Michigan Online Gaming, Sports Betting Bill Stalls in House, Hindered by Tribal Gaming
Posted on: May 11, 2018, 01:00h.
Last updated on: May 11, 2018, 09:50h.
Michigan’s online gaming and sports betting bill was tipped by its sponsor for passage through the House this week, but Representative Brandt Iden’s (R-District 61) prediction came up short.
Iden’s bill would create the Lawful Internet Gaming Act, legalizing online gaming, online poker, and sports betting for the state’s 25 casinos, but while it generated heated debate in the House, it didn’t make the floor for a vote.
The understanding is that tribal gaming interests stood in its way.
This was a revised version of the online gambling bill presented to the legislature in 2017 by Senator Mike Kowall, and co-sponsored by Iden. Kowall passed on the baton when he retired at the end of the 2017 session.
Along with the addition of sports betting, revisions to the bill include a proposed tax cut from 15 percent of gross gaming revenue to a very industry-friendly 8 percent. It also tried to extend a hand to the state’s tribal operators, providing guidance on how they would renegotiate their compacts to include online gaming and sports betting.
Winning the support of the tribes is crucial for the success of any kind of gambling bill in a state like Michigan, which has an even mix of tribal and commercial operators — and it also represents a very real sticking point.
With 12 Indian gaming operators, the tribes are well represented in the legislature and are instinctually mistrustful of any legislation that might expand gambling where it could also benefit commercial operators.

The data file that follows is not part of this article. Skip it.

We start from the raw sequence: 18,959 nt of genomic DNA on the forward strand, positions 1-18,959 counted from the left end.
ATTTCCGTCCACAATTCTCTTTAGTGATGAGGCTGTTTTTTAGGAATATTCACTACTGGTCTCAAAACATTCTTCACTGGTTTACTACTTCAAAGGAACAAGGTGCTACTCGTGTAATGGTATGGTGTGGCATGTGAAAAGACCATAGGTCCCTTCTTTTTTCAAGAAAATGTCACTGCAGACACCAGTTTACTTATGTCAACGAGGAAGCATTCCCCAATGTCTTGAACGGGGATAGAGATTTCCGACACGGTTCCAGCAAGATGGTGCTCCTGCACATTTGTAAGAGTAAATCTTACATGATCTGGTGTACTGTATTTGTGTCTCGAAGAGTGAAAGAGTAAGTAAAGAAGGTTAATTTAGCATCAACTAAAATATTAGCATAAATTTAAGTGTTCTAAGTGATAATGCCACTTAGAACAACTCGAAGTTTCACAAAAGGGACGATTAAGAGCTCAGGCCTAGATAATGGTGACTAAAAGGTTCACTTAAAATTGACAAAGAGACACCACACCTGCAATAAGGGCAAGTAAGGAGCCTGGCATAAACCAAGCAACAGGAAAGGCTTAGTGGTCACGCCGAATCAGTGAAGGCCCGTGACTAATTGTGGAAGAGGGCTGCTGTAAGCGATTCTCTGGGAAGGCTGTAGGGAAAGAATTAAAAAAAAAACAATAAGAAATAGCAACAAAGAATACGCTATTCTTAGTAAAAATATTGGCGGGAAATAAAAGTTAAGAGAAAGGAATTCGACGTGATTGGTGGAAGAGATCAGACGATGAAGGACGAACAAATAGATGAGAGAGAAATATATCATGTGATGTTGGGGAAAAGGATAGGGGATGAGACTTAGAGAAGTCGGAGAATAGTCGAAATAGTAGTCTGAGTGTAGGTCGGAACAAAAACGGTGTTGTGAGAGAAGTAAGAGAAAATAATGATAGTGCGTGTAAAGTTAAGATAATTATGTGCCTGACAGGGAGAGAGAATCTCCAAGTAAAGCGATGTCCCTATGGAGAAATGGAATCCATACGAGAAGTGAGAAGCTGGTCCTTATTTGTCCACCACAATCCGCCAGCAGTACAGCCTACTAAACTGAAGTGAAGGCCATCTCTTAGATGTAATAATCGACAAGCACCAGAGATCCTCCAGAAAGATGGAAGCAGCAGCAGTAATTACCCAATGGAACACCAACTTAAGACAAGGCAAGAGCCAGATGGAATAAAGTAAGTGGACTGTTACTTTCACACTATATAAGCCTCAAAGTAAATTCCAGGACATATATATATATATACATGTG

While online gambling and sports betting may be appealing to some tribal operators, many are fearful they are being “oversold” by lawmakers, and that the benefits will not outweigh the risk of renegotiating compacts.
After all, all gambling expansion bills are about increasing tax revenue for the state, but the Indian Gaming Regulation Act 1988 (IGRA) prohibits states from taxing tribes on their gaming operations. Instead, tribes make revenue-share payments that have been painstakingly negotiated, and preserving the status quo is often the best option.
Rub the tribes up the wrong way by approving a deal that benefits commercial gaming operators, and they might claim compact violation and threaten to withhold revenue-share payments.
It may be that Michigan’s challenge of marrying tribal and commercial gaming in one piece of legislation is too ambitious and will result in a giant legal headache.
Iden is undeterred, however. He still believes he can get the tribes on board and push his bill through before the legislature breaks on June 21.
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